Engel v. Vitale. Jacqueline Brody Michael Elliott Thaddeus Goodchild. Case Summary.
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Action was brought by the families of students in Union Free School District No. 9 in New Hyde Park, New York to enjoin the Board of Education in that district from its practice of directing principals to cause a 22-word, non-denominational prayer to be said aloud by students in the presence of a teacher at the beginning of each day.
∙Public Reactions to Engel
∙The Law Since Engel
∙Modern Day Controversies
Lee v. Weisman, 505 U.S. 577 (1992)
Holding: the Supreme Court held that a high school principal acting in accordance with school board policy violated the Establishment Clause by inviting a local clergyman to deliver a nonsectarian prayer at graduation.
Santa Fe Independent School District v. Doe, 530 U.S. 290 (2000)
Holding: the Court ruled that the recitation of a prayer over a school microphone by a student and supervised by a school faculty member at a football game in accordance with school policy violated the First Amendment.
Stone v. Graham, 449 U.S. 39 (1980)
Holding: disallowed a state law requiring posting of the Ten Commandments in public school classrooms.
Treen v. Karen B., 455 U.S. 913 (1982)
Holding: a statute authorizing student volunteers to lead classroom prayers in a public school violated the Establishment Clause.
By 2001, the test for compliance with the Establishment Clause generally required that a school policy demonstrate a secular purpose that neither advances nor inhibits religion in its principal effect. Id.
Courts continued to carefully scrutinize such policies to see that they did not endorse, show favoritism toward, or promote religious ideas. Id.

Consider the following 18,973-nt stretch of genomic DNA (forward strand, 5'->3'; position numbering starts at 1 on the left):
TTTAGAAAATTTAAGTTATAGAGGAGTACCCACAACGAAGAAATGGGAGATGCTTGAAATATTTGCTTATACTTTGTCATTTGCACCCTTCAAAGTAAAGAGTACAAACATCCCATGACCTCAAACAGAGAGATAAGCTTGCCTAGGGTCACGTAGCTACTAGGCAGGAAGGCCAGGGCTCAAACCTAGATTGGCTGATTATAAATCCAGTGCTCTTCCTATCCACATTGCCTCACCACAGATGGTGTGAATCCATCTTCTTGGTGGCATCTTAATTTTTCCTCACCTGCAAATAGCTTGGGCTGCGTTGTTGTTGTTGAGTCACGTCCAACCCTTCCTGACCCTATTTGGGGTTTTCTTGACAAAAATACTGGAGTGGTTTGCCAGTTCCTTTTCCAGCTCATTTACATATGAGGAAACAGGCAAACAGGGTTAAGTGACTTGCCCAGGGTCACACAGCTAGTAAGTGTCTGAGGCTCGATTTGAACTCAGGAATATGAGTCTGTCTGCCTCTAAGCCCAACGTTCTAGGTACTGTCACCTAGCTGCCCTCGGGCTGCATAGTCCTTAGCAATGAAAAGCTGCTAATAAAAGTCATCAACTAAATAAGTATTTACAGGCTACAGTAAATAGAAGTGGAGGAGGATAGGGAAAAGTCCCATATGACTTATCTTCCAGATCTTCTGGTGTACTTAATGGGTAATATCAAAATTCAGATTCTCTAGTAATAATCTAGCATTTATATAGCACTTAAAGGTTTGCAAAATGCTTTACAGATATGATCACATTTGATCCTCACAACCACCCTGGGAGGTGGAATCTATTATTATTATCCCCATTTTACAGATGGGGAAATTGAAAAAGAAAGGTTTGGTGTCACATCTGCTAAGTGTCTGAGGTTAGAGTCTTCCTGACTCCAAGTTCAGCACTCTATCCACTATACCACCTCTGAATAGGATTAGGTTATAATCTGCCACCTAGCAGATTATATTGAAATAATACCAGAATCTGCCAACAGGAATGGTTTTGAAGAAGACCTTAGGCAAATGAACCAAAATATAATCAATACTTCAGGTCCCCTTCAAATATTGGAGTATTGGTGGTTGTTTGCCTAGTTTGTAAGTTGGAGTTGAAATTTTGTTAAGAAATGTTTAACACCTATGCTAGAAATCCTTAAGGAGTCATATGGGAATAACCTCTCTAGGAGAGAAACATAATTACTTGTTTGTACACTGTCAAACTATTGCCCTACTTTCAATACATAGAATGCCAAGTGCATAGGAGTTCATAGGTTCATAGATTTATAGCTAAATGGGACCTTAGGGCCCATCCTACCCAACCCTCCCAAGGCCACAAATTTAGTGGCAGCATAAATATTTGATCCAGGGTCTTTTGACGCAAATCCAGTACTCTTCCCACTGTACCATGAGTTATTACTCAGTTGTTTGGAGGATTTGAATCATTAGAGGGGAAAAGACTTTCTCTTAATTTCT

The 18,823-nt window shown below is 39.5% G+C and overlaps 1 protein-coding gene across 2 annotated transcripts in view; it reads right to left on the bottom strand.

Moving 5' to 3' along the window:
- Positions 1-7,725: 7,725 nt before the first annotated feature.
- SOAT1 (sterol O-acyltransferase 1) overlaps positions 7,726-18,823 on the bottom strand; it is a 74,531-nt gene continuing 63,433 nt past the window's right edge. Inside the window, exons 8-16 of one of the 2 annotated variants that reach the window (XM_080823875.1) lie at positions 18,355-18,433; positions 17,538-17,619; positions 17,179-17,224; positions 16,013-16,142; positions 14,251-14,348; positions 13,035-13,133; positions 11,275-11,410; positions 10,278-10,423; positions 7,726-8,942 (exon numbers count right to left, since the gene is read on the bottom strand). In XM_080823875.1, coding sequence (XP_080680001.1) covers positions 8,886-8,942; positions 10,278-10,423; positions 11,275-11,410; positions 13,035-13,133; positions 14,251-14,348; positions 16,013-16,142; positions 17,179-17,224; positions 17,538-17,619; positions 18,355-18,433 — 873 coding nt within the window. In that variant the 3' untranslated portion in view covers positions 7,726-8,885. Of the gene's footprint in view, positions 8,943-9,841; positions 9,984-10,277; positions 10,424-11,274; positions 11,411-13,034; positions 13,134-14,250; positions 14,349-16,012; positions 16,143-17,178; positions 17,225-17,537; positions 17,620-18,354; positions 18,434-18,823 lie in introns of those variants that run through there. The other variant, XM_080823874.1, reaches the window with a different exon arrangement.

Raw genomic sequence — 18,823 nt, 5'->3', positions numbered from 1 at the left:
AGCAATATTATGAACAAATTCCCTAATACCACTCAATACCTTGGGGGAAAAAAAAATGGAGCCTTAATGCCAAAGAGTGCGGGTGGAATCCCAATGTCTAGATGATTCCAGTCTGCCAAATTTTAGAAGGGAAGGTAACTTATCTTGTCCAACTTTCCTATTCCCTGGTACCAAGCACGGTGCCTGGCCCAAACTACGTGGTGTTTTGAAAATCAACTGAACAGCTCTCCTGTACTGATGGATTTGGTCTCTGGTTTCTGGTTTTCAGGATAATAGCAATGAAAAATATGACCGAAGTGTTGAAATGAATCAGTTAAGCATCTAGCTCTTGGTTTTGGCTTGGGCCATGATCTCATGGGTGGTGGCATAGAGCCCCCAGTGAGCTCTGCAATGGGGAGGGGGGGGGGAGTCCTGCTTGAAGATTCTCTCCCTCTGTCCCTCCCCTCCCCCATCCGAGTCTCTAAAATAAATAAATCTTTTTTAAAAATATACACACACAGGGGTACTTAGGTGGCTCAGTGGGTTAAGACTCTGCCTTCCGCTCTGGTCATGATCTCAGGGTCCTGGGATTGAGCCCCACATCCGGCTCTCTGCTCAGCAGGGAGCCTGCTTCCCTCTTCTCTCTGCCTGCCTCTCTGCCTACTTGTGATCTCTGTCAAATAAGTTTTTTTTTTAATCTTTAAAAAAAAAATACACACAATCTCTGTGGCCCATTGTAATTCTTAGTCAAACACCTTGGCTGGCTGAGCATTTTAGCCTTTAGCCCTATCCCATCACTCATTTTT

Prayer in School Video Clip
YouTube - Kicked out of school for refusing to join prayer circle
Holding: the court held that both the 1954 Act of Congress adding Under God to the Pledge of Allegiance and a public school's practice of teacher-led recitation of the Pledge violated the Establishment Clause.
Reactions to Newdow:
Elk Grove Unified School Dist. v. Newdow, 542 U.S. 1 (2004)
Holding: the Supreme Court threw out the case based on standing because the plaintiff did not have legal custody of his daughter.
Moments after the Supreme Court's ruling was announced students at Elk Grove Elementary School recited the Pledge of Allegiance. http://usgovinfo.about.com/od/rightsandfreedoms/a/pledgeruling.htm.
In a concurring opinion, Justices Rehnquist, O'Connor and Thomas wrote that if the case had been decided on its merits, they would have upheld the words "under God" as constitutional. Id.
The motto In God We Trust was first placed on United States coins in 1864 largely because of the increased religious sentiment existing during the Civil War, but In God We Trust did not become the official U.S. national motto until after the passage of an Act of Congress in 1956. http://en.wikipedia.org/wiki/In_God_We_Trust. Secretary of the Treasury Salmon P. Chase received many appeals from devout persons throughout the country, urging that the United States recognize the Deity on United States coins. http://www.ustreas.gov/education/fact-sheets/currency/in-god-we-trust.shtml.
From Treasury Department records, it appears that the first such appeal came in a letter dated November 13, 1861. It was written to Secretary Chase by Rev. M. R. Watkinson, Minister of the Gospel from Ridleyville, Pennsylvania. Id.